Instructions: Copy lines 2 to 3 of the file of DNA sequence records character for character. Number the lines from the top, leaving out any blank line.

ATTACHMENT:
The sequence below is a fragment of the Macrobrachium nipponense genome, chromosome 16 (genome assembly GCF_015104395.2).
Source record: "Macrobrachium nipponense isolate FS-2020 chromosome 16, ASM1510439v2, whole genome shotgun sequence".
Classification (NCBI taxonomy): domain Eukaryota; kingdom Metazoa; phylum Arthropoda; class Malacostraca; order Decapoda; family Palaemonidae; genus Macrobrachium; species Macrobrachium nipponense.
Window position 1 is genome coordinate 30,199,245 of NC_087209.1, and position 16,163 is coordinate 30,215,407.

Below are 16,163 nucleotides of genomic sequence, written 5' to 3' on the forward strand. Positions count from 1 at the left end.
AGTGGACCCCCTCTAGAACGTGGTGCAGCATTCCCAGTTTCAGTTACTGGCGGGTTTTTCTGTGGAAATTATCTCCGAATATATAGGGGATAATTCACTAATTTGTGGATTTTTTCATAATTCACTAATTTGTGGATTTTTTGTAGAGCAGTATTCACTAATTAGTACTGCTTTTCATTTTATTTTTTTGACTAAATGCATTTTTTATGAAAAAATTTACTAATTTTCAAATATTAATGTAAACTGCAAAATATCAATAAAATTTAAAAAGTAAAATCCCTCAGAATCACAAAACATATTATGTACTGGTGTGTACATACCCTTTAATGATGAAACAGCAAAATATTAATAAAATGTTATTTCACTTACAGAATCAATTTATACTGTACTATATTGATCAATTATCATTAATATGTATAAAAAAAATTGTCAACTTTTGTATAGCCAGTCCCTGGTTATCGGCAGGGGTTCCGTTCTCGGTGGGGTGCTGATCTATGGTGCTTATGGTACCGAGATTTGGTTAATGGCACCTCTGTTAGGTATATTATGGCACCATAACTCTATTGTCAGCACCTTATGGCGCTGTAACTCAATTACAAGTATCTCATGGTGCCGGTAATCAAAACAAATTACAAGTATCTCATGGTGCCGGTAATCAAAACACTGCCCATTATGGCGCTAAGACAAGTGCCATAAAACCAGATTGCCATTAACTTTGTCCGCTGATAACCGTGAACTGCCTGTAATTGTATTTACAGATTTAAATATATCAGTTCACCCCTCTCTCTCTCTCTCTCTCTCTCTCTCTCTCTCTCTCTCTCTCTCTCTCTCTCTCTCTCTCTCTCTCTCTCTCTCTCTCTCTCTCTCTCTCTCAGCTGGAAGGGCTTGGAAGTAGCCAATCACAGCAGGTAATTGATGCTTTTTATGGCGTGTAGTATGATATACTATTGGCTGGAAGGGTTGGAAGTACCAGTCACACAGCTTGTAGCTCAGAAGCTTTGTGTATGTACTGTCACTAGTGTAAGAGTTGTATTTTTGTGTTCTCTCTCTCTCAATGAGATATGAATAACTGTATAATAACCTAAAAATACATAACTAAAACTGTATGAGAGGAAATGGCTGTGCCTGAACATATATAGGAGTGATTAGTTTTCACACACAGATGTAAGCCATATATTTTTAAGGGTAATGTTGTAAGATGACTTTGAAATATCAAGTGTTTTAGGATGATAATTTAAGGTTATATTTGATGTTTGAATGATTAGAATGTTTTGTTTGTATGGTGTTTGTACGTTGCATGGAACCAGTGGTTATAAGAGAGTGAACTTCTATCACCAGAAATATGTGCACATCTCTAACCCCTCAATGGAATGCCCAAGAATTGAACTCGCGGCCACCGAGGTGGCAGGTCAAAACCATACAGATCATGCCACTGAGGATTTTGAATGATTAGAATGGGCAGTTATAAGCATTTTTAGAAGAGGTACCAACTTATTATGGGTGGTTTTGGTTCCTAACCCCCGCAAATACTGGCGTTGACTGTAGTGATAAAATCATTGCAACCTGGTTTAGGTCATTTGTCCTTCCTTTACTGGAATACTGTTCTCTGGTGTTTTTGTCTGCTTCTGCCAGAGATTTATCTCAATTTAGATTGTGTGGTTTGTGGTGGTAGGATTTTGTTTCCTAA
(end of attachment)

Source record: "Macrobrachium nipponense isolate FS-2020 chromosome 16, ASM1510439v2, whole genome shotgun sequence".
Classification (NCBI taxonomy): domain Eukaryota; kingdom Metazoa; phylum Arthropoda; class Malacostraca; order Decapoda; family Palaemonidae; genus Macrobrachium; species Macrobrachium nipponense.